I’ve long been a fan of night photography, particularly when it includes light painting. I was immediately drawn into the light-painted photographs of Ken Lee when I first saw them in 2017. He photographs many themes I find interesting – old airplanes and cars, dilapidated buildings, and the natural landscape, often in the
So I got in touch with Ken, and I’ve corresponded with him several times in the past couple of years. I always found him to be a helpful and knowledgable guy. So I asked him recently if he could send me some of his work to share with readers of this site. Ken replied immediately to my request, and graciously sent examples of his latest work – some that he hasn’t posted yet! I’m excited we’re getting a scoop there!
If there’s one thing I hope everyone takes away from Ken’s photographs (besides how awesome it is!) is that you can take photos at night even when the Moon is up. One of the issues Milky Way photographers regularly experience is dark foregrounds. When you shoot under the moonlight, that’s not so much an issue. So don’t put your camera way when the Moon rises or only plan to shoot during the new Moon, get out there and use moonlight to your advantage, and be creative with your might photography!
Ken Lee – Self Portrait 2019
Ken Lee – Night Photographer
Ken Lee lives in the Los Angeles area. He has been exploring the Southwest United States as well as parts of the East Coast for over six years. His images have appeared in National Geographic Books, Omni Magazine, Los Angeles Times, Westways Magazine, and many other publications.
Ken is an avid traveler who has been to 23 countries, always brandishing a camera, tripod, and colored flashlight. As a kid traveling with his family, Ken found it piqued his curiosity, and he loved seeing and experiencing new things. Ken never travels now with any particular itinerary. He goes with a few locations in mind, but not much more.
Ken also records what he describes as “strange ambient music, a sort of sonic counterpart to his night photography.”
Ken enjoyed wandering in the woods by himself as a child. Ken feels that the time spent exploring laid the groundwork for his interest in his photography. However, Ken didn’t get into photography until he got his first digital camera. He enjoyed how it allowed him to experiment without spending lots of money on film. Also, the immediacy of it allowed him to see the results when changing settings. And with all the exposure settings recorded into the image file, he was able to use it to refine his photography.
Inspired by an Unkown Photographer
Ken’s interest in taking photos of the night sky and light painting started around 2000 or 2001 when he was visiting Venice Beach, CA. He saw a display of night photos taken in the moonlight. The photographer shined flashlights on the desert rocks, illuminating some parts of the image while keeping other elements in the shadows. He told Ken that he might make exposures as long as 40 minutes. Explaining to Ken that there was much more light than you think at night, Ken thought “I think I want to do this.”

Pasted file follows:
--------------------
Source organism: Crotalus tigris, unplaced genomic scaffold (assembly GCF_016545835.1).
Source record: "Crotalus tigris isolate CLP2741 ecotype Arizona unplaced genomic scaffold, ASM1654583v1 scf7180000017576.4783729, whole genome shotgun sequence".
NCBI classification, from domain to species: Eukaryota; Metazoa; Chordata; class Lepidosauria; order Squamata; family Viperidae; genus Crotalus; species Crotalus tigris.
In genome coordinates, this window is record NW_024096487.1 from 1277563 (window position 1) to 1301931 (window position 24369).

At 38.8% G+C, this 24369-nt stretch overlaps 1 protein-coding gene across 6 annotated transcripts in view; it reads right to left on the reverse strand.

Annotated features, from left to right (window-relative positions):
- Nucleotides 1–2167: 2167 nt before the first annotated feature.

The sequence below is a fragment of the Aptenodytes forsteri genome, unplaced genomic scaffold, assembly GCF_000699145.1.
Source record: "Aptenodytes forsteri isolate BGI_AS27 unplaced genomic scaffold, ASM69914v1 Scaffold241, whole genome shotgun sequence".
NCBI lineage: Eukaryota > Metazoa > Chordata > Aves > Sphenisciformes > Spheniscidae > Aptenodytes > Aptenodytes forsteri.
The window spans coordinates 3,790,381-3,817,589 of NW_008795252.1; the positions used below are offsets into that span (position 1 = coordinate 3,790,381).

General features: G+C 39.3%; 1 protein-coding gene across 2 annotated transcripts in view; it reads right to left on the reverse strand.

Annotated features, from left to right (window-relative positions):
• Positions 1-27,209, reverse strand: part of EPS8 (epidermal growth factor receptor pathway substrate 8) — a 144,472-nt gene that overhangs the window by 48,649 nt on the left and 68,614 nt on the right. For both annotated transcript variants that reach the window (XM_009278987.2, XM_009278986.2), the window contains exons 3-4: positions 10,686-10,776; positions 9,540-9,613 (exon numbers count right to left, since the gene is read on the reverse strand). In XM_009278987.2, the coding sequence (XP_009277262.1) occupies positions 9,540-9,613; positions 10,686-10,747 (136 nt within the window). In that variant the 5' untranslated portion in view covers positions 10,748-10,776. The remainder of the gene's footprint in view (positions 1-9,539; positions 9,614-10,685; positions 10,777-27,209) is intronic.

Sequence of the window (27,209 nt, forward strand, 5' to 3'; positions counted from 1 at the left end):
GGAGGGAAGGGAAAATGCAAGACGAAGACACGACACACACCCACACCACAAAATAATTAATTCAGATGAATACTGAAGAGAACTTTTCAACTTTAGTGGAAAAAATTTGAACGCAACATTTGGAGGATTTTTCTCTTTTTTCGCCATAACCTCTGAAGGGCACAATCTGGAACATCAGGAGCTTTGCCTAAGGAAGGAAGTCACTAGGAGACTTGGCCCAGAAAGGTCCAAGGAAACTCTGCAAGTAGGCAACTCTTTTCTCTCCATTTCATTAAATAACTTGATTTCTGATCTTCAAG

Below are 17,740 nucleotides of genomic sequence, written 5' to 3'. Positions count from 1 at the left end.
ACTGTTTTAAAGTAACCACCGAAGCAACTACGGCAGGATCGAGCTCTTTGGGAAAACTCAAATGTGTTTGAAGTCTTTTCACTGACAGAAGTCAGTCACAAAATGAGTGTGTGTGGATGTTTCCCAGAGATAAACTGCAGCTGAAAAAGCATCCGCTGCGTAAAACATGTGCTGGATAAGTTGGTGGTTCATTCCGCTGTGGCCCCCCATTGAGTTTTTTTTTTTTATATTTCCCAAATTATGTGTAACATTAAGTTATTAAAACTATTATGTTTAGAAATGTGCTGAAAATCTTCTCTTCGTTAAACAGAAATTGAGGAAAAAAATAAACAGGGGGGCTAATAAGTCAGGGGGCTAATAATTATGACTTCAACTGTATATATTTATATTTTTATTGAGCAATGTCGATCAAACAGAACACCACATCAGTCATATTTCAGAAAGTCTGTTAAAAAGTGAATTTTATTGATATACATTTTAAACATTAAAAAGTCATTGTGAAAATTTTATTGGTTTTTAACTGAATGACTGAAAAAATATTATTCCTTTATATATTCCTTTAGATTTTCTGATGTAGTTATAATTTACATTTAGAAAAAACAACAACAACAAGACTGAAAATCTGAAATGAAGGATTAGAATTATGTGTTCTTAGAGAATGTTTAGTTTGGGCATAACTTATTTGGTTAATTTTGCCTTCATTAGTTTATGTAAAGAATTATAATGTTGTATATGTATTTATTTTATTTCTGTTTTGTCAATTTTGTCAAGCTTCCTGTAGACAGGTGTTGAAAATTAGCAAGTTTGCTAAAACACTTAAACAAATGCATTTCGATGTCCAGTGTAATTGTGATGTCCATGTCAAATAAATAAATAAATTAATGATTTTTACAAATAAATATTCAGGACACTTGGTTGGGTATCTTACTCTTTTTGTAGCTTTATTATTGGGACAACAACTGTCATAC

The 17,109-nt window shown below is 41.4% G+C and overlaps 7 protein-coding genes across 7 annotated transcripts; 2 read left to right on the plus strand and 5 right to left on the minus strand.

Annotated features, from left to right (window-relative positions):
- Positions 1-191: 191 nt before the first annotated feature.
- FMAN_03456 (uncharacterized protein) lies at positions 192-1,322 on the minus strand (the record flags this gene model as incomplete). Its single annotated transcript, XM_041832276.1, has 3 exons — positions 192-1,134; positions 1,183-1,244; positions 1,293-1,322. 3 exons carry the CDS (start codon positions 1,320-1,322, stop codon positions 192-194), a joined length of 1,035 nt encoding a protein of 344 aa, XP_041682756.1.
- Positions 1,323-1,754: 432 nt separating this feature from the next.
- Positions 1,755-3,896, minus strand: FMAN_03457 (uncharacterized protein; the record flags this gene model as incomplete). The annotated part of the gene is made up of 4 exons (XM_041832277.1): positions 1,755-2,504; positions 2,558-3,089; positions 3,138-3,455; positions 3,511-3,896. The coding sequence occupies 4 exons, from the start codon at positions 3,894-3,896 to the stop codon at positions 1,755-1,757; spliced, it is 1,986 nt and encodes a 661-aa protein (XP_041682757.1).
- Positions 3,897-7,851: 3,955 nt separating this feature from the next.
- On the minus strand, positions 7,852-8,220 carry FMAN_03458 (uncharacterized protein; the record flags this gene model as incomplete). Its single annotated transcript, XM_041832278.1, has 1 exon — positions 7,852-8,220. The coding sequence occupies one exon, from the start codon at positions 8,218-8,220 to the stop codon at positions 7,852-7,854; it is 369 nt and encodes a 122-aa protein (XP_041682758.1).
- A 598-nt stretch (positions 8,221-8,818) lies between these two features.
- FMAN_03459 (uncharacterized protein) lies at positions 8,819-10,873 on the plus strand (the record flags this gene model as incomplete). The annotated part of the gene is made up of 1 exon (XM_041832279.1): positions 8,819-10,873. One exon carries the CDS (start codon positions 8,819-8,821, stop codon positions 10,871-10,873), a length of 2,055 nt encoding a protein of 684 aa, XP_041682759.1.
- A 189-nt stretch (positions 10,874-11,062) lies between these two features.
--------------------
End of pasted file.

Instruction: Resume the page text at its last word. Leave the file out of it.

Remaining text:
Ken kept that idea in the back of his head for a long time, waiting about 11 years until digital cameras became affordable and capable of making decent nighttime exposures. Ken wishes he remembered who that photographer was so he could thank him, as his words that day inspired Ken.
Ken’s Techniques for Light Painting
Ken creates his images using long-exposure photography techniques. A user of Nikon cameras, he chooses either a Nikon D610 or Nikon D750. His tripods are either a Feisol CT-3342 or the heavy-duty Feisol CT-3372 tripod.
When creating an image, Ken might leave the shutter open for up to several minutes, often long enough to show the stars streaking across the night sky. These long exposure times allow whatever natural light is available to “soak in” a bit. When Ken wants to capture stars or the Milky Way as pinpoints, he goes as short as 15 seconds with a wide-angle lens.
Ken’s Secret Weapon – the
ProtoMachines LED2 Flashlight
While the shutter is open, Ken use’s a handheld flashlight to light-paint the foreground. It’s no ordinary flashlight though. Ken uses a hand-held, pistol-style flashlight – the
With the ability to illuminate the scene with any color hue of light, Ken chooses what to highlight and what to leave in shadow. Some of his early photographs were lit using theatrical lighting gels and a Streamlight LED flashlight
All of Ken’s lighting is done in-camera at the time of exposure. It is not the product of post-processing enhancement techniques. Ken loves the creativity that a handheld flashlight allows. He says, “[…] I can wander through a scene and illuminate the foreground from a variety of angles as if I am a movie producer. I love that flexibility and creativity.”
Another advantage of using hand-held flashlights is that Ken prefers to travel light, especially when exploring abandoned areas or hiking long distances in the dark. All his equipment can fit in a small backpack, leaving him free to explore on foot easily.
Ken typically carries a camera, tripod, flashlight, batteries, snacks, water, bear spray, and not much else. Ken says “This allows me to move easily, create, and photograph these historic treasures before the elements or a bulldozer erase them from existence. For this and other reasons, I prefer not to use a tracker for the Milky Way, although I do use stacking techniques some of the time.”
LA Times Interview
The LA Times featured Ken in 2014. He submitted several of his photographs to the paper. They were so taken by Ken’s photography; they chose to feature him first in a series of reader photographers.